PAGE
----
How JustAnswer Works:
  • Ask an Expert
    Experts are full of valuable knowledge and are ready to help with any question. Credentials confirmed by a Fortune 500 verification firm.
  • Get a Professional Answer
    Via email, text message, or notification as you wait on our site. Ask follow up questions if you need to.
  • 100% Satisfaction Guarantee
    Rate the answer you receive.
Ask jbwarren1969 Your Own Question
jbwarren1969, Lawyer
Category: Landlord-Tenant
Satisfied Customers: 2249
Experience:  Experience in general landlord/tenant issues
Type Your Landlord-Tenant Question Here...
jbwarren1969 is online now
A new question is answered every 9 seconds

I entered a business (an LLC in Virginia) with a married couple

This answer was rated:

I entered a business (an LLC in Virginia) with a married couple in January. At the time, I co-signed on the lease with the wife, and I made the first month's rent payment from my personal account because they didn't have the money to pay. The signers on the lease were myself and the wife "trading as XXXX Retail and Resale LLC". Our signatures on the lease were as owners of the company (it says tenant/co-owner). Since that time I've been waiting for my partners to add my name to the member agreement, articles of organization, bank accounts, and more -- but they haven't lifted a finger to do so. I then found out the LLC was delinquent in its filing with the state, and I don't think they have been paying sales taxes. Besides the lease, I have never been added to, or signed, a single other document. The business has been earning enough revenue to pay the bills (to include the lease). I want to bow out of the company because it's become obvious they have no intention of making me a partner, and I'm concerned about how it's ran. My concern is the lease? Since I signed as a tenant/owner, am I obligated to pay the lease if the business doesn't (even if it can afford to pay)? If I am obligated, can I use half of the space in the building for my own purposes?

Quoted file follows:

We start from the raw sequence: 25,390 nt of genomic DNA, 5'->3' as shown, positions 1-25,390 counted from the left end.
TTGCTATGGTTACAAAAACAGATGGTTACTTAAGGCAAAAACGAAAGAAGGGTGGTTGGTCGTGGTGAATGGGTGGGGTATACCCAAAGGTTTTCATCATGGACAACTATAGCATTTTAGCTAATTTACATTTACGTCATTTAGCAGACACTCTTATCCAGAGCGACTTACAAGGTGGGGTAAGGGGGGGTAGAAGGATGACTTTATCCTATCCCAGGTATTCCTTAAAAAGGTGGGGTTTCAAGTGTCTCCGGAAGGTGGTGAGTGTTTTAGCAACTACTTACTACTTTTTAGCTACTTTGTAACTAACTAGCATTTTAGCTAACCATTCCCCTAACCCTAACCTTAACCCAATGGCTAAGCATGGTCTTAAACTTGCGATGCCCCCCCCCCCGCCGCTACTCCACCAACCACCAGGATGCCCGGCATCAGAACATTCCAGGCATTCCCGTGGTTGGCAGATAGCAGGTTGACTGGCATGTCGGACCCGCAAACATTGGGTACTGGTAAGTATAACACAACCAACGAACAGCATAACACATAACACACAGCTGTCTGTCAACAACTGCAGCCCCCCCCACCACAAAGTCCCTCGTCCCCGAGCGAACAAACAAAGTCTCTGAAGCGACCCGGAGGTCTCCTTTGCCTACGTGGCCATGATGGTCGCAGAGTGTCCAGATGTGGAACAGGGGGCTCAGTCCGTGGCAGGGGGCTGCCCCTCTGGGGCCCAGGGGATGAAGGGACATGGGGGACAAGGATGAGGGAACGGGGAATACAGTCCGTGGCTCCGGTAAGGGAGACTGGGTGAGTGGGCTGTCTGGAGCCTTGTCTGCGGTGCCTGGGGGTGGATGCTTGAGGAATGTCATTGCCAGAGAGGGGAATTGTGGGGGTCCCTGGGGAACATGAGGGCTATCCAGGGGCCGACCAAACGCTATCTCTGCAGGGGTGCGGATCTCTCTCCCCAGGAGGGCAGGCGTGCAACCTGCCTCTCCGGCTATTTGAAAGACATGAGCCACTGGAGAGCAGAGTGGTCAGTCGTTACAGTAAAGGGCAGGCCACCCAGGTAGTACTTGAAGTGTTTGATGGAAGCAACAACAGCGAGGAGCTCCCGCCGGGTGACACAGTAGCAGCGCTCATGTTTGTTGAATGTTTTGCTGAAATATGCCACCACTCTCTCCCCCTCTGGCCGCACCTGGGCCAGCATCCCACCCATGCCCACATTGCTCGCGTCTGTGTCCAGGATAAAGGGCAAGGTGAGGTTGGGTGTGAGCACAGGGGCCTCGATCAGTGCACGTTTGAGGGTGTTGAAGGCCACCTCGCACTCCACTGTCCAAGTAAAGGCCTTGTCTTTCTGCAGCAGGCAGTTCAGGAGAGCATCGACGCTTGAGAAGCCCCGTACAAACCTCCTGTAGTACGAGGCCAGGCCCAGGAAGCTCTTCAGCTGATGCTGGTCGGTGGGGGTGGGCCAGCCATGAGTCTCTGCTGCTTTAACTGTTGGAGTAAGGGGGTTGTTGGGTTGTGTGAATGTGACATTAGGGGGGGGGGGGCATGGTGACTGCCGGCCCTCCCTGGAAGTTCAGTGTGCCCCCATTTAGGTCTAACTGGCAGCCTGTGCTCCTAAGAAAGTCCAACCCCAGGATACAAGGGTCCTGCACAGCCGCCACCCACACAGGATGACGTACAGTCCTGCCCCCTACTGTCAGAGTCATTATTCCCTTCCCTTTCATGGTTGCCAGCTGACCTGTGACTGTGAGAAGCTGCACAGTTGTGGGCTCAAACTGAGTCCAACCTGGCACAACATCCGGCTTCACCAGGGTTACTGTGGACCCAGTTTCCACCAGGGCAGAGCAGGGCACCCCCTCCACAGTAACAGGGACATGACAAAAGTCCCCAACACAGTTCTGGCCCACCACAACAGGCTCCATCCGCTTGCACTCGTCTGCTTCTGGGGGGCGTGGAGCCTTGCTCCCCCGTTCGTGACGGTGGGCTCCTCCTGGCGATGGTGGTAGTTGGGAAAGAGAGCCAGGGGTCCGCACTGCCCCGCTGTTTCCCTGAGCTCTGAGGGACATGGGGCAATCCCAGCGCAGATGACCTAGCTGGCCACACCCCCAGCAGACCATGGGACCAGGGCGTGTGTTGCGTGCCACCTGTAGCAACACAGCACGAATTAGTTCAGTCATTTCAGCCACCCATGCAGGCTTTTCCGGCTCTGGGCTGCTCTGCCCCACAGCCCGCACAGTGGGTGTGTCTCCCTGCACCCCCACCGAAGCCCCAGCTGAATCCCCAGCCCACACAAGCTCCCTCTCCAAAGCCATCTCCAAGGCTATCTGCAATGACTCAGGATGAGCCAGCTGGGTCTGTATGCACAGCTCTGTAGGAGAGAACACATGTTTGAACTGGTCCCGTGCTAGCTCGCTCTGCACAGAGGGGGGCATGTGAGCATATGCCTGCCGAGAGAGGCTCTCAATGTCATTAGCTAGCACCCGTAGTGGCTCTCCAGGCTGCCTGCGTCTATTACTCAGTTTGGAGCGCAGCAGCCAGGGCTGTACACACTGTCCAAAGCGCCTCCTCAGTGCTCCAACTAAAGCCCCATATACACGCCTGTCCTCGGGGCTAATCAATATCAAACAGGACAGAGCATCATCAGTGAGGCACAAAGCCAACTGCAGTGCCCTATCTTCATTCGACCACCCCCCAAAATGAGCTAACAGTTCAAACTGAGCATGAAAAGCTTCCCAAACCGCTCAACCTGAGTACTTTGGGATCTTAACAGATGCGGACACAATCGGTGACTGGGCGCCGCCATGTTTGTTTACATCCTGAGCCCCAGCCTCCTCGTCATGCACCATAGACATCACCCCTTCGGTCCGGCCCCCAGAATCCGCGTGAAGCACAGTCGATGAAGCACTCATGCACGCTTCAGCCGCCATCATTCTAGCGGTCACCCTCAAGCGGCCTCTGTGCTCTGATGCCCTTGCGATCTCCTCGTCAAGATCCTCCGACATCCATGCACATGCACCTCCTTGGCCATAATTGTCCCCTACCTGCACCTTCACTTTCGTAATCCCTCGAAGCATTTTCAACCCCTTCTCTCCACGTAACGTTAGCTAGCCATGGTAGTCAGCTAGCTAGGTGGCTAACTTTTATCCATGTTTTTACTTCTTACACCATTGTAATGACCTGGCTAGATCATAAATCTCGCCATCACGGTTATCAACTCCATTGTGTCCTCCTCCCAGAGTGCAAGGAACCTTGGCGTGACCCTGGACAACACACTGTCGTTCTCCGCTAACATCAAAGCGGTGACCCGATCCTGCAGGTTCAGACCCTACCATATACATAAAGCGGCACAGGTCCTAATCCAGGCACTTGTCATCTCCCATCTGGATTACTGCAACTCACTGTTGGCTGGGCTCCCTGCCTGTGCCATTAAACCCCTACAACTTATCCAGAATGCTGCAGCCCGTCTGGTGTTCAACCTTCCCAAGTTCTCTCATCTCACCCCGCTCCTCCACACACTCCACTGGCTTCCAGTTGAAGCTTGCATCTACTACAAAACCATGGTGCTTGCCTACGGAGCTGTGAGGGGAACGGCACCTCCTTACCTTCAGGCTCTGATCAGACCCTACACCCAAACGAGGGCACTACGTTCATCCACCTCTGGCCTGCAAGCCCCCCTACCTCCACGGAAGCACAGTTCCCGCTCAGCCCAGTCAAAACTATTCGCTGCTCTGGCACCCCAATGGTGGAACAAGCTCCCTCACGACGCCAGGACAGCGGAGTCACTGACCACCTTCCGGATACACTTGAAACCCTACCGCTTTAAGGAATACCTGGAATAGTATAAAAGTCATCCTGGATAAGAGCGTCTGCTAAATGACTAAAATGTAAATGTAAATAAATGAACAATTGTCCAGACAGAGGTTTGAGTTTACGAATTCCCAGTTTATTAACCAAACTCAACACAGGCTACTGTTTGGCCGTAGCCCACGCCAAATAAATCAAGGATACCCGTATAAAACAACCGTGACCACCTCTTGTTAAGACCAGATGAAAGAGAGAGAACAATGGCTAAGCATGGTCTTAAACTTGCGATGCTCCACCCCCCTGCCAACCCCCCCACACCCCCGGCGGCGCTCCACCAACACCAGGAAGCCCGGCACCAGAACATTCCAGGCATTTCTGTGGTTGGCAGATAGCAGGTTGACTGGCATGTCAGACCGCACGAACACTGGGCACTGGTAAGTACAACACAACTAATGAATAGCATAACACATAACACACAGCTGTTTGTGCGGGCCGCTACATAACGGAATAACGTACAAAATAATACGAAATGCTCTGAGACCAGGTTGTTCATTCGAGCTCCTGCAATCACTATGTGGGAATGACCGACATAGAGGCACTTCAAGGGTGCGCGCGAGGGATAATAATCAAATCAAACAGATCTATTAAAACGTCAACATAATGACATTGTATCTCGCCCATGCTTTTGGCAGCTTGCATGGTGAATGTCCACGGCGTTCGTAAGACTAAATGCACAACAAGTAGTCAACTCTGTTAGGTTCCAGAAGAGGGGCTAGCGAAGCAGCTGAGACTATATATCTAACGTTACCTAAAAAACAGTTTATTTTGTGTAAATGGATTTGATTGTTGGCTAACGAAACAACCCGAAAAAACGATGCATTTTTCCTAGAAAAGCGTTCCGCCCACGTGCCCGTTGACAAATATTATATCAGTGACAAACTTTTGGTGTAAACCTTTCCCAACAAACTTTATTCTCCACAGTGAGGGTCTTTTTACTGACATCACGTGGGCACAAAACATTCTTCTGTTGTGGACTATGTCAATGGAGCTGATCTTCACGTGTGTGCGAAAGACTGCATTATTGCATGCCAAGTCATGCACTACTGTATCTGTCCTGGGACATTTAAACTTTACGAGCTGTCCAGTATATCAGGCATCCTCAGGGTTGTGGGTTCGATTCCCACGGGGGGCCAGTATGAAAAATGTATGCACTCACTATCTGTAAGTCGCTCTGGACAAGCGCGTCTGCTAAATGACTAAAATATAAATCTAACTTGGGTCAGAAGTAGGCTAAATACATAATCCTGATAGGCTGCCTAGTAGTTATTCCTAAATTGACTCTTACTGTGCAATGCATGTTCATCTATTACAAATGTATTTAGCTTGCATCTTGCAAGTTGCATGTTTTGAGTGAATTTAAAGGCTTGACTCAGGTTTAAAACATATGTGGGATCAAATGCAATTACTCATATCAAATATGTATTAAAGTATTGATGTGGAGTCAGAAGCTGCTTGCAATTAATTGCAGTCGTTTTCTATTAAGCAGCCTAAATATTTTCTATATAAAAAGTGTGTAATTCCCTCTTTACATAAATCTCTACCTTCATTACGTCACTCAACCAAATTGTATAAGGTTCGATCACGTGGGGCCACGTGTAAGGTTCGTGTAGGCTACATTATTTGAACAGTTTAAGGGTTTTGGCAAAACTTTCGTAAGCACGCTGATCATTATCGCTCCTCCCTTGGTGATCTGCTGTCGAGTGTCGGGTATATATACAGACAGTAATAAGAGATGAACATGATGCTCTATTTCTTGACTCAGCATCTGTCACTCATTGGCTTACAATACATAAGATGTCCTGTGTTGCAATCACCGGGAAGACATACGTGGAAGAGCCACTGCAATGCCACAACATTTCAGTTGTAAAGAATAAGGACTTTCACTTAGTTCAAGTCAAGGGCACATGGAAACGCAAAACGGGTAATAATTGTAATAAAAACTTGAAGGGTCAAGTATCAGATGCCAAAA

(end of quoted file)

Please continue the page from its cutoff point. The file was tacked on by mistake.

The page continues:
Hello! Thank you for your question today. My goal is to provide you with honest information you seek and and not necessarily to tell you might be hoping to hear.